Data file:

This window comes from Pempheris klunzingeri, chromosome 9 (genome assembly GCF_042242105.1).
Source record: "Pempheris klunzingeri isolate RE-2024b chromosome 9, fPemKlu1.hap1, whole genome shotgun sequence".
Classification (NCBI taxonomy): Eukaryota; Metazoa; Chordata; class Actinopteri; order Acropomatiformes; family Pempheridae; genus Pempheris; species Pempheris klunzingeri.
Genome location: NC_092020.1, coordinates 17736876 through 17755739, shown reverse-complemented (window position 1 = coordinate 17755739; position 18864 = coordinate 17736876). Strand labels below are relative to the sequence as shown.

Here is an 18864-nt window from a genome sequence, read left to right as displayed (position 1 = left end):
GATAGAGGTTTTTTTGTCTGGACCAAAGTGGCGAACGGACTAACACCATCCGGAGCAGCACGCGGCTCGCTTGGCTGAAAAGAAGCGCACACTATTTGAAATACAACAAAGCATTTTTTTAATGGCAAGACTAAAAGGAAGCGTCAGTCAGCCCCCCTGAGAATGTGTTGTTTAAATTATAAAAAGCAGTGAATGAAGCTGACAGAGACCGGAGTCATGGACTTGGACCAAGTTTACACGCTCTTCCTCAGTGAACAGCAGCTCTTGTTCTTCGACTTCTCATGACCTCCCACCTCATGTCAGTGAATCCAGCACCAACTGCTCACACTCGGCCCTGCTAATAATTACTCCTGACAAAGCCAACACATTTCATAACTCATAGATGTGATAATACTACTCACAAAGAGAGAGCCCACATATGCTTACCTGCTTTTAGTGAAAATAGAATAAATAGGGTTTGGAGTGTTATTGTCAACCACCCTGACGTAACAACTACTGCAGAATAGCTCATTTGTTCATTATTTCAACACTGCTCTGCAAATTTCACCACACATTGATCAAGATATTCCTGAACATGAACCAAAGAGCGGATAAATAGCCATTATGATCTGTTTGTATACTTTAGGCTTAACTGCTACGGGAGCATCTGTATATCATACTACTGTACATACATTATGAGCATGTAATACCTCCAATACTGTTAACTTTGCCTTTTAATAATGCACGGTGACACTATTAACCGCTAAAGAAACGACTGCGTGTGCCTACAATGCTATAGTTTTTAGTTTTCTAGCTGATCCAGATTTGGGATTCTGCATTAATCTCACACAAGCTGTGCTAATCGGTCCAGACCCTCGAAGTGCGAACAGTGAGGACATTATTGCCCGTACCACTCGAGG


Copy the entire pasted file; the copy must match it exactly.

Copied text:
This window comes from Pempheris klunzingeri, chromosome 9 (genome assembly GCF_042242105.1).
Source record: "Pempheris klunzingeri isolate RE-2024b chromosome 9, fPemKlu1.hap1, whole genome shotgun sequence".
Classification (NCBI taxonomy): Eukaryota; Metazoa; Chordata; class Actinopteri; order Acropomatiformes; family Pempheridae; genus Pempheris; species Pempheris klunzingeri.
Genome location: NC_092020.1, coordinates 17736876 through 17755739, shown reverse-complemented (window position 1 = coordinate 17755739; position 18864 = coordinate 17736876). Strand labels below are relative to the sequence as shown.

Here is an 18864-nt window from a genome sequence, read left to right as displayed (position 1 = left end):
GATAGAGGTTTTTTTGTCTGGACCAAAGTGGCGAACGGACTAACACCATCCGGAGCAGCACGCGGCTCGCTTGGCTGAAAAGAAGCGCACACTATTTGAAATACAACAAAGCATTTTTTTAATGGCAAGACTAAAAGGAAGCGTCAGTCAGCCCCCCTGAGAATGTGTTGTTTAAATTATAAAAAGCAGTGAATGAAGCTGACAGAGACCGGAGTCATGGACTTGGACCAAGTTTACACGCTCTTCCTCAGTGAACAGCAGCTCTTGTTCTTCGACTTCTCATGACCTCCCACCTCATGTCAGTGAATCCAGCACCAACTGCTCACACTCGGCCCTGCTAATAATTACTCCTGACAAAGCCAACACATTTCATAACTCATAGATGTGATAATACTACTCACAAAGAGAGAGCCCACATATGCTTACCTGCTTTTAGTGAAAATAGAATAAATAGGGTTTGGAGTGTTATTGTCAACCACCCTGACGTAACAACTACTGCAGAATAGCTCATTTGTTCATTATTTCAACACTGCTCTGCAAATTTCACCACACATTGATCAAGATATTCCTGAACATGAACCAAAGAGCGGATAAATAGCCATTATGATCTGTTTGTATACTTTAGGCTTAACTGCTACGGGAGCATCTGTATATCATACTACTGTACATACATTATGAGCATGTAATACCTCCAATACTGTTAACTTTGCCTTTTAATAATGCACGGTGACACTATTAACCGCTAAAGAAACGACTGCGTGTGCCTACAATGCTATAGTTTTTAGTTTTCTAGCTGATCCAGATTTGGGATTCTGCATTAATCTCACACAAGCTGTGCTAATCGGTCCAGACCCTCGAAGTGCGAACAGTGAGGACATTATTGCCCGTACCACTCGAGG